Back in November 2012, I backed my first Kickstarter project – the Blaze Bike Light – and today it arrived fresh from manufacture in China.
Now known as the Blaze Laserlight, its description basically explains what it does. It’s a regular bike light with a laser alongside that beams an image of a bicycle onto the road in front of it. The bike light is a fairly traditional type that offers either 100 lumens or 300 lumens output making it pretty bright. But it also comes with a green laser that projects a cycle image on the road ahead of you.
Having only got my device today, it would be unfair to call this a review because really I’ve only had a chance to use it getting home this evening. Think of this as a “first look” then.
The first thing you notice is the manufacturing quality which is gorgeous. The casings are all beautifully made in anodised and sandblasted aluminium, although the manufacturing speed means that they’re shifting to someone else after this initial batch. And it’s a weighty thing, coming in at just over 180g.
Out of the lovely box, there was already some charge in it, but I spent the afternoon using its bespoke USB charging cable to give it a full charge. While in some respects micro-USB would have been nicer as we all have lots of cables already, the magnetic charging device means that they can weather seal the light better. Other rechargeable bike lights I have rely on a plastic screw on cap to keep water out.
The main light offers a flashing 100 lumens mode, as well as constant 100 lumens and 300 lumens modes. Once a light mode has been engaged, you can choose whether to turn the laser on, and whether you want it to flash or to remain constant. In my brief usage, I tended to use the constant mode.
There are stickers aplenty around the outside warning you not to shine the laser in someone’s eye. The laser is quoted as being <5mW with a 510-525nm wavelength in case that's important to you.
What I can say is that it’s perfectly visible even in well lit central London streets. I should also add that a safety feature means that the laser is inoperable unless it’s on the mount. Obviously I went through a brief panic when I failed to turn on the laser when first getting out of the box and not reading the enclosed manual. I’m a bloke clearly.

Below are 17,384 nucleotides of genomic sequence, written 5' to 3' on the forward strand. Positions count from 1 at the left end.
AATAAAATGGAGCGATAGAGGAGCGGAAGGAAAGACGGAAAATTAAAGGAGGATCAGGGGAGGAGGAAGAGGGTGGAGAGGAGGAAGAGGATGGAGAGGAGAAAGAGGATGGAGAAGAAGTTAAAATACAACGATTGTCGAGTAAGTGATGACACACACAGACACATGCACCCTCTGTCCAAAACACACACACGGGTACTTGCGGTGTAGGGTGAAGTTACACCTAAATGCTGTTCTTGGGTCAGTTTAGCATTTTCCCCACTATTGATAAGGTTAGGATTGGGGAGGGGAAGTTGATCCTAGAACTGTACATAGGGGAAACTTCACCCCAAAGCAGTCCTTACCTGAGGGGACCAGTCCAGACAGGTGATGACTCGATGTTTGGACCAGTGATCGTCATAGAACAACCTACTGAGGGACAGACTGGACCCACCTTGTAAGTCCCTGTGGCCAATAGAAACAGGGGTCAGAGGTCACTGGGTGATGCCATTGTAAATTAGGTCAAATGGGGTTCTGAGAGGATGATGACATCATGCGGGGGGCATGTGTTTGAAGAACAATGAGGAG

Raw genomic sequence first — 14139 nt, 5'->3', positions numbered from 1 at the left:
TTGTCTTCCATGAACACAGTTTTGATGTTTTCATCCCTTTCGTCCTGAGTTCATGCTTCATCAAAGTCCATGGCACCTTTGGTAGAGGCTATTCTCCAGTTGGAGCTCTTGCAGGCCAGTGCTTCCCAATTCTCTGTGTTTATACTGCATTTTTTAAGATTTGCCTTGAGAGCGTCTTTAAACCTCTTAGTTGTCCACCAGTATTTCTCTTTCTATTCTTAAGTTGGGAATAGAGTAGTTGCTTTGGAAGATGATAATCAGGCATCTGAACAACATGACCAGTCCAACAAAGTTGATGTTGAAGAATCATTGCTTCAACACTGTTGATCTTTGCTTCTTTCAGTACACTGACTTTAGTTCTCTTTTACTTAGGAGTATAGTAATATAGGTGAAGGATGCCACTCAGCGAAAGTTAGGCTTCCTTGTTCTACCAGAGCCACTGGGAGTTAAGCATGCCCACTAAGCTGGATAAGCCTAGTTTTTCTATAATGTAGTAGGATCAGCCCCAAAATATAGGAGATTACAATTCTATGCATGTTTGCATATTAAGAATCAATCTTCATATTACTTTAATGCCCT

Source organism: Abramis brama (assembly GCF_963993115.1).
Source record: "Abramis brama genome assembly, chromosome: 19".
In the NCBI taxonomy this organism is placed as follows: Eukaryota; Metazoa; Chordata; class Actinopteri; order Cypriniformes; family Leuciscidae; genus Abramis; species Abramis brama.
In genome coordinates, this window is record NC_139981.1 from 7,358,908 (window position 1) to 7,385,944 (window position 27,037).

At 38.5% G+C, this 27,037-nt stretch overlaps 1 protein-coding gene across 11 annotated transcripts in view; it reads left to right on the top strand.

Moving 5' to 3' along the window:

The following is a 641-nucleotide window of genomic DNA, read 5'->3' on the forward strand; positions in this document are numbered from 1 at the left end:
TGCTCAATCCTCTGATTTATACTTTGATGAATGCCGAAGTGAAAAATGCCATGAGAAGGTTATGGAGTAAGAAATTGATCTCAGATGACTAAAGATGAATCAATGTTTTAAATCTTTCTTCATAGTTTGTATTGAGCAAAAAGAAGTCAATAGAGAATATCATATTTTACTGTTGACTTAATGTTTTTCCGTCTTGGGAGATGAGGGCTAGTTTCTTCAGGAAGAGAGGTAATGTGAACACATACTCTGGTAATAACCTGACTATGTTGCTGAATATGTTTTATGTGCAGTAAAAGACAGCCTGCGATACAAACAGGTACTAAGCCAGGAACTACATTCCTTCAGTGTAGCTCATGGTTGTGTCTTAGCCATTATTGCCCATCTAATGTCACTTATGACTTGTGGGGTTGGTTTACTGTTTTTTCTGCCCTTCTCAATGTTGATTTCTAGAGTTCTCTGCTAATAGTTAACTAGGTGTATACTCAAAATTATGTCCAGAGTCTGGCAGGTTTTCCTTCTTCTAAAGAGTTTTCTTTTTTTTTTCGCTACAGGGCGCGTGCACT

The device comes with a mounting bracket and three thicknesses of rubber so you choose what’s best for your mounting situation. The design means that it overhangs back towards you rather than towards the front of the bike. And Blaze even supply a hex key to help you fit it. The mount isn’t quite as solid as I’d have liked – perhaps because of the weight of the light, I detected a small amount of movement. But in the scheme of things, that probably doesn’t matter. A trigger allows you to quickly remove the light from the mount. You won’t want to be leaving this light on your bike when you pop into the shops.
Incidentally, I had no problem attaching it to my S Type Brompton handlebar.
What you notice is that like any other mount, vibrations from the road surface will cause the laser to bounce around a bit. The very clean image is really only viewed when you’re completely still or if you’re on an incredibly smooth road.
Blaze suggest projecting the image about 5-6m ahead of you, and obviously depending on the height of your bike, this will affect the angle of the light. What I will say is that the light is much brighter than my existing Brompton’s lights, and I remain completely visible to oncoming traffic.
It should also be noted that although I left the light in a forward facing direction, you can tilt it left and right a bit should you wish the projection to be offset.
So what’s it like to ride with?
Well the first thing you’re going to have to get over is the fact that you will receive attention. I heard a few people comment on the laser as I rode around (although others were oblivious to it). One cyclist did pull over to have a chat about it, and I’d anticipate plenty such chats with fellow cyclists until there are more on the streets!
I did notice that in some circumstances when I was close to a cyclist in front of me, the projection jumped ahead of them, and I wondered if that might be off-putting.
Part of my route home is along a separated cycle path and I switched the laser off for this because there really shouldn’t be a need for it. Although ironically at one junction it might have prevented a motorist pulling out into the cycle lane had he seen the light.
My home stretch is on busier roads with few other cyclists and more traffic, and you know what, in a non-scientific single journey, it did feel like I was getting a bit more room. That may be my imagination, and time will be the only true test.
So in summary:
– It works well
– The light itself is an incredibly good and bright model
– The mounting seems to fit most bikes
– And it looks beautiful
The only problem you now face is getting one. I believe that Blaze is now taking orders for delivery in March priced at £125.